Prior to the constitutional amendment of 2000, winemakers could only sell directly to consumers who visited the winery, and were dependent upon wholesalers to get their bottles on the shelves of liquor stores and in the kitchens of restaurants and caterers.
"We weren't forced to use wholesalers anymore," said Butler.
Prior to that landmark shift the state's constitutional wine laws, he said, there were only four wineries in the state. Now there are more than 50, with more sprouting every day (see the sidebar piece, page 21).
With that growth, Oklahoma joined an already booming national industry of small-business wine makers.
"Nationwide, there's been a growth of wineries. There's been a general trend of people wanting to get back to the land, and making wine is a popular way to do that," explained Butler, as the appeal.
Of all possible ways to "get back to the land," he said vineyards hold a special appeal because "wine makes you think of celebrations--of weddings and dinner parties."
Butler said the number of wineries in the U.S. more than quadrupled since 1980, growing from 919 to more than 3,700 in 2004.
"All 50 states now have wineries," he said, noting that more than half are in states other than the recognized juggernaut of wine production, California.
Butler pointed to other states' comparatively less-restrictive laws as the impetus for that growth.
"Most states have fostered the growth of local wineries by allowing them to have tasting rooms, sell directly to consumers and ship wine to in-state customers," he said.
That's why Morgan has been trying to get the same legal landscape in Oklahoma.
He describes the current terrain of legal minutiae related to wine and alcohol as a "patchwork."
"Beer laws are different than wine laws, and there are different kinds of laws for different kinds of beer," he said. "We need to rebuild the legal framework as it relates to alcohol," he added.
While 2000's state question resulted in wineries being able to self-distribute (at least, for a time, but more on that to follow), they still couldn't ship their wine directly to consumers or retailers.
In other words, they could load their wine onto their own trucks and physically transport it to a liquor store or restaurant, but they still couldn't package and send it to customers or retailers.
So, when tourists came through Oklahoma along Route 66 and stopped at a vineyard/winery for a tour and tasting of the Sooner State's finest, they weren't able to have any shipped home, Morgan explained. They'd either have to pack it with their clothes and gamble that it wouldn't dye all their clothes red as the wine bottle jostled around inside their luggage, or get their fill on the spot.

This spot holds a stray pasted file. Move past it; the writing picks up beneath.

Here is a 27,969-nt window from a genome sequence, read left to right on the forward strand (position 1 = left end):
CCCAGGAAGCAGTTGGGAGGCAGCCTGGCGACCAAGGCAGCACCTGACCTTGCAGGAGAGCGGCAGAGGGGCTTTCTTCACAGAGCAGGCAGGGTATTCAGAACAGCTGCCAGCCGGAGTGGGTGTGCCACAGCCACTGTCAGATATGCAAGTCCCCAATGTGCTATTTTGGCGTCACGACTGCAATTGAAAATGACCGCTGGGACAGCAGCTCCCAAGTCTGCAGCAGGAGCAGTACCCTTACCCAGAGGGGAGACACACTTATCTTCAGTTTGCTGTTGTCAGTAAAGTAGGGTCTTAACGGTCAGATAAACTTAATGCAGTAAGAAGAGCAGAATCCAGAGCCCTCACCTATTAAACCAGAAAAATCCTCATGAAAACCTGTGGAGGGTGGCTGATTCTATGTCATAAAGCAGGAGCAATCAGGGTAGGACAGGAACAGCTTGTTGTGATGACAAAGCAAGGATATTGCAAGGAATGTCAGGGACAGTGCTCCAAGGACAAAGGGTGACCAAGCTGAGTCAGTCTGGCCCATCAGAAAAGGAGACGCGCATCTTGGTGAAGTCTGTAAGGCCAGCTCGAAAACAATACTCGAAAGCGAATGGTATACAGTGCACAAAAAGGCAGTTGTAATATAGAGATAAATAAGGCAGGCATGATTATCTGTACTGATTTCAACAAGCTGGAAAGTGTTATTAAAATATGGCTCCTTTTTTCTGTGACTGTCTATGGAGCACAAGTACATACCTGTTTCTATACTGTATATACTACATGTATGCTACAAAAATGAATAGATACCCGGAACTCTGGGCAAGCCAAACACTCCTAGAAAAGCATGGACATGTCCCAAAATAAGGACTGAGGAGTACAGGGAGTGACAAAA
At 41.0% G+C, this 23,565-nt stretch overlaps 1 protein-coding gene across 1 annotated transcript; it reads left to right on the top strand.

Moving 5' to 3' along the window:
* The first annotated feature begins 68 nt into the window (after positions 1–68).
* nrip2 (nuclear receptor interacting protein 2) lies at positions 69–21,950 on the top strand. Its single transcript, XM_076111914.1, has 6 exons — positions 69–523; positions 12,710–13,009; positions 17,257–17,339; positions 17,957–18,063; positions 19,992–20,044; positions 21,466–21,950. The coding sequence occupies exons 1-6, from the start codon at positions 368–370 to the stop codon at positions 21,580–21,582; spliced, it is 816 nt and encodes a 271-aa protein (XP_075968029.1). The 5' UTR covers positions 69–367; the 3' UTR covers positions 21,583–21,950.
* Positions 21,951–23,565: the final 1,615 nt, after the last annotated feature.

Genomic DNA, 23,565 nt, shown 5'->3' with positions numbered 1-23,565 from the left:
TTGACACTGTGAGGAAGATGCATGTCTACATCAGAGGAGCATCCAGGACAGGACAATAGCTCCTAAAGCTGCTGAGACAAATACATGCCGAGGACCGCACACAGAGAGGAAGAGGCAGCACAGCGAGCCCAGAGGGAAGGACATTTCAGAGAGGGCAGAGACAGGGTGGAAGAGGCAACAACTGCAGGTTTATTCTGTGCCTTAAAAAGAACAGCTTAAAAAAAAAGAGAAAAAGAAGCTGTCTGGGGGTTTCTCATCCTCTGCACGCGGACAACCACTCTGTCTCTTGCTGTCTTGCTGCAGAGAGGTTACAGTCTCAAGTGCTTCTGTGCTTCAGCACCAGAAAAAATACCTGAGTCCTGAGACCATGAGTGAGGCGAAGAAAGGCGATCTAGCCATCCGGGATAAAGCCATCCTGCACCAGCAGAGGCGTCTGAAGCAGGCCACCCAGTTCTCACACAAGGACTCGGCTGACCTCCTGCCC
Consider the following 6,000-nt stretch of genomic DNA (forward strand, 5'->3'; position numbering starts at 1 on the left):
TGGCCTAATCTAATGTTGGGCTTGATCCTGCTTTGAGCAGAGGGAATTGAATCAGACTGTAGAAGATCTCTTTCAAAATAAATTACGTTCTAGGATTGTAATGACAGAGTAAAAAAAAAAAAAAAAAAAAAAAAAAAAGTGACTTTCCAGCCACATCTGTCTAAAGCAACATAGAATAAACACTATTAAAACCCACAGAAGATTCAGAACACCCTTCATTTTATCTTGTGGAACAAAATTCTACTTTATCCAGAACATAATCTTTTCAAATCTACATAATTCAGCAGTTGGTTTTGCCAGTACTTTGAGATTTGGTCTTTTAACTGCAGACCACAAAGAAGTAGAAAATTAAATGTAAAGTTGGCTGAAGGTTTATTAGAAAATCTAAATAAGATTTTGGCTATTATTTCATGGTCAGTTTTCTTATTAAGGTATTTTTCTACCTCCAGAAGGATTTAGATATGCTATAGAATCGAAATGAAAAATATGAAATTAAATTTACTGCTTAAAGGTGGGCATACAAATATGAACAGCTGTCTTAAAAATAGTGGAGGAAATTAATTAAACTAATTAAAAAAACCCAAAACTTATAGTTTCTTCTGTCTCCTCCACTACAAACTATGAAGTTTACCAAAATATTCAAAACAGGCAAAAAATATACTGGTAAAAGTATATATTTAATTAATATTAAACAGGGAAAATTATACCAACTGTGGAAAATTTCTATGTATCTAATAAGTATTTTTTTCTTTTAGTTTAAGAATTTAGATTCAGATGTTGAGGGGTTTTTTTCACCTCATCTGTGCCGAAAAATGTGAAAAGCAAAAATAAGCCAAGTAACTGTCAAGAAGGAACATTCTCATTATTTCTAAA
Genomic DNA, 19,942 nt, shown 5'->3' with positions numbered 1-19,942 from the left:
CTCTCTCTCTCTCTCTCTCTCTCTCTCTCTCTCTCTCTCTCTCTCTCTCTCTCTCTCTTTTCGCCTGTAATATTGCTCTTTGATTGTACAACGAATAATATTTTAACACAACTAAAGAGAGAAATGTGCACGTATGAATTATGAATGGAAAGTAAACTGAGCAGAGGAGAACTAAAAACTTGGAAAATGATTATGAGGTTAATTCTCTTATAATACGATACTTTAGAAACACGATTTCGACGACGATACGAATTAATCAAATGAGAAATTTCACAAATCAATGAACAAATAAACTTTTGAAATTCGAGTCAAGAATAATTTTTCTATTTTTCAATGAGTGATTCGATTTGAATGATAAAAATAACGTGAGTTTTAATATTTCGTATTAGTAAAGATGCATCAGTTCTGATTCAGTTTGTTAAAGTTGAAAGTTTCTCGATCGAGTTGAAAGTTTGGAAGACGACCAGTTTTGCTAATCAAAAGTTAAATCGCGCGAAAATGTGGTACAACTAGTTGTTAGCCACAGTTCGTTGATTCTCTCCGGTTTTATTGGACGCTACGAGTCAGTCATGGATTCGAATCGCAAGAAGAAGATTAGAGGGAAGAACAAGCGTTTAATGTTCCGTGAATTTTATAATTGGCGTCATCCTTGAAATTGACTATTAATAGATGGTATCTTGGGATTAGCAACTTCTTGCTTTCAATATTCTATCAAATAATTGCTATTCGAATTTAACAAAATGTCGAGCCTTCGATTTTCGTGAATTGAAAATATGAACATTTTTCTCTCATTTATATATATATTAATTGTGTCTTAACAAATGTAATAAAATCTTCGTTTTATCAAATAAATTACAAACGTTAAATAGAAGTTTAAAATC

The lawmaker recounted an instance related to him by one of the winemakers in his district, which was when some tourists came through on motorcycles, expecting that the winery would be able to send bottles directly to their homes, as they'd experienced in other states.
Their response upon discovering that they couldn't was something along the lines of "Only in Oklahoma . . . ," and they didn't have a way to take any with them on their bikes when they discovered they couldn't.
Even in the case of tourists who do decide to take some wine with them, such restrictions don't enable small wineries to build any repeat business, Morgan explained, since tourists aren't likely to travel all the way back to Oklahoma to get a refill when they deplete their supply at home.
So, since 2003, Morgan has proposed legislation attempting to allow wineries to ship wine in-state and out of state to states that allow direct shipping, but his efforts have been thwarted consistently by lobbyists for the wholesale industry, he said.
It's the same wine and liquor wholesale industry that filed a lawsuit seeking to repeal the 2000 constitutional amendment, which they won in federal district court in the summer of 2006.
Since the amendment specified that "Oklahoma wineries" could self-distribute within the state, the court found that it unconstitutionally discriminated against out-of-state wineries.
However, since the voters' intent was well known, the court let the amendment stand until last year, giving the Legislature a chance to propose another constitutional amendment removing the specification of Oklahoma wineries, propose another that expressly included wineries in other states, or just let it go, letting the amendment become null and void.